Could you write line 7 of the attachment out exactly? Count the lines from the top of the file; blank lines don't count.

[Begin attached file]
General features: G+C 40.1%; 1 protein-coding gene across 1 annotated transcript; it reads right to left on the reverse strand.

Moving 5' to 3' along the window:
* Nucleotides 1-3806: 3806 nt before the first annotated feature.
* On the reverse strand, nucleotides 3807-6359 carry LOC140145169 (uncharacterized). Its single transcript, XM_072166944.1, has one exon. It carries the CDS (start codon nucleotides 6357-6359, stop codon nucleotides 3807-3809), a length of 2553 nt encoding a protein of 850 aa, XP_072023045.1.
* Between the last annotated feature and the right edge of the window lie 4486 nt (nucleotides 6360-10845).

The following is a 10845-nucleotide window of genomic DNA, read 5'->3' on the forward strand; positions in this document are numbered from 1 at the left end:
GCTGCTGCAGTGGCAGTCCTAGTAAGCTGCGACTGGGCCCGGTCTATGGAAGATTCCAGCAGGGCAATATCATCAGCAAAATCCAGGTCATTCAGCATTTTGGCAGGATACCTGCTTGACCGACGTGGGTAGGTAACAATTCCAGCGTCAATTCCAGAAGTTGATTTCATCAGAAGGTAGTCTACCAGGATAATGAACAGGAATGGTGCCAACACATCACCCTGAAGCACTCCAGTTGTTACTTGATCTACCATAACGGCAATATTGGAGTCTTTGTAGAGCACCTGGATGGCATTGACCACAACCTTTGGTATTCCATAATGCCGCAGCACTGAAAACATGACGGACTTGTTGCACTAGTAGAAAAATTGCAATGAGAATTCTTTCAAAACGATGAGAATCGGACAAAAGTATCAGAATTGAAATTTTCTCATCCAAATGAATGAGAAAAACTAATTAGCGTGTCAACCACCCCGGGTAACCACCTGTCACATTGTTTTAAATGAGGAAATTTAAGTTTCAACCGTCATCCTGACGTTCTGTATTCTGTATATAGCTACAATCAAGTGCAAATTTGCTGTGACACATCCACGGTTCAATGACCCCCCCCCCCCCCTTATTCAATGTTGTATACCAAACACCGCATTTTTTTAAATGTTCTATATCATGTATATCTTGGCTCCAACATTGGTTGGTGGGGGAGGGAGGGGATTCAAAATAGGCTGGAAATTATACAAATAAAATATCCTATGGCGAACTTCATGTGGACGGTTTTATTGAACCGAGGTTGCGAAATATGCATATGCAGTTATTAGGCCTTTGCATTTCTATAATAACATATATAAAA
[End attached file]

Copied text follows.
GCTGCTGCAGTGGCAGTCCTAGTAAGCTGCGACTGGGCCCGGTCTATGGAAGATTCCAGCAGGGCAATATCATCAGCAAAATCCAGGTCATTCAGCATTTTGGCAGGATACCTGCTTGACCGACGTGGGTAGGTAACAATTCCAGCGTCAATTCCAGAAGTTGATTTCATCAGAAGGTAGTCTACCAGGATAATGAACAGGAATGGTGCCAACACATCACCCTGAAGCACTCCAGTTGTTACTTGATCTACCATAACGGCAATATTGGAGTCTTTGTAGAGCACCTGGATGGCATTGACCACAACCTTTGGTATTCCATAATGCCGCAGCACTGAAAACATGACGGACTTGTTGCACTAGTAGAAAAATTGCAATGAGAATTCTTTCAAAACGATGAGAATCGGACAAAAGTATCAGAATTGAAATTTTCTCATCCAAATGAATGAGAAAAACTAATTAGCGTGTCAACCACCCCGGGTAACCACCTGTCACATTGTTTTAAATGAGGAAATTTAAGTTTCAACCGTCATCCTGACGTTCTGTATTCTGTATATAGCTACAATCAAGTGCAAATTTGCTGTGACACATCCACGGTTCAATGACCCCCCCCCCCCCCTTATTCAATGTTGTATACCAAACACCGCATTTTTTTAAATGTTCTATATCATGTATATCTTGGCTCCAACATTGGTTGGTGGGGGAGGGAGGGGATTCAAAATAGGCTGGAAATTATACAAATAAAATATCCTATGGCGAACTTCATGTGGACGGTTTTATTGAACCGAGGTTGCGAAATATGCATATGCAGTTATTAGGCCTTTGCATTTCTATAATAACATATATAAAA